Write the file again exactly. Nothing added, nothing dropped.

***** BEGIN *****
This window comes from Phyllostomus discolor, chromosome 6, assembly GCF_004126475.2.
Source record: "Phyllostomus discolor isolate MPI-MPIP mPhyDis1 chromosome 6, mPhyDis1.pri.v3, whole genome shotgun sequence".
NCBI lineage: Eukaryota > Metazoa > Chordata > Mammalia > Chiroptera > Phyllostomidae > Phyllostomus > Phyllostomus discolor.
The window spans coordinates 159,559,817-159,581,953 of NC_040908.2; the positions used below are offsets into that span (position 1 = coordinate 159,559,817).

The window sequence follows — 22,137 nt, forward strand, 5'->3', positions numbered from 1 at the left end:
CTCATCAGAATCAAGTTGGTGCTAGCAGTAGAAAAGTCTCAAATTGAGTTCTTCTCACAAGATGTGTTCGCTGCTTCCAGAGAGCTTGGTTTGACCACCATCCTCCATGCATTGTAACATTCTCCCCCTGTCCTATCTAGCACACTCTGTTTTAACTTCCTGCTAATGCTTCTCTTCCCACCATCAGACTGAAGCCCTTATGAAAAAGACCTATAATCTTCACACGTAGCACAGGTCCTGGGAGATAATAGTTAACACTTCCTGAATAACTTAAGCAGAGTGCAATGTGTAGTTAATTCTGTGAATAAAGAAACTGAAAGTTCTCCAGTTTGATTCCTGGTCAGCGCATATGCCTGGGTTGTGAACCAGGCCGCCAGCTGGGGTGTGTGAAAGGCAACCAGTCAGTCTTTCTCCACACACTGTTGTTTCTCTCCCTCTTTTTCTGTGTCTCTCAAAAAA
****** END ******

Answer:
This window comes from Phyllostomus discolor, chromosome 6, assembly GCF_004126475.2.
Source record: "Phyllostomus discolor isolate MPI-MPIP mPhyDis1 chromosome 6, mPhyDis1.pri.v3, whole genome shotgun sequence".
NCBI lineage: Eukaryota > Metazoa > Chordata > Mammalia > Chiroptera > Phyllostomidae > Phyllostomus > Phyllostomus discolor.
The window spans coordinates 159,559,817-159,581,953 of NC_040908.2; the positions used below are offsets into that span (position 1 = coordinate 159,559,817).

The window sequence follows — 22,137 nt, forward strand, 5'->3', positions numbered from 1 at the left end:
CTCATCAGAATCAAGTTGGTGCTAGCAGTAGAAAAGTCTCAAATTGAGTTCTTCTCACAAGATGTGTTCGCTGCTTCCAGAGAGCTTGGTTTGACCACCATCCTCCATGCATTGTAACATTCTCCCCCTGTCCTATCTAGCACACTCTGTTTTAACTTCCTGCTAATGCTTCTCTTCCCACCATCAGACTGAAGCCCTTATGAAAAAGACCTATAATCTTCACACGTAGCACAGGTCCTGGGAGATAATAGTTAACACTTCCTGAATAACTTAAGCAGAGTGCAATGTGTAGTTAATTCTGTGAATAAAGAAACTGAAAGTTCTCCAGTTTGATTCCTGGTCAGCGCATATGCCTGGGTTGTGAACCAGGCCGCCAGCTGGGGTGTGTGAAAGGCAACCAGTCAGTCTTTCTCCACACACTGTTGTTTCTCTCCCTCTTTTTCTGTGTCTCTCAAAAAA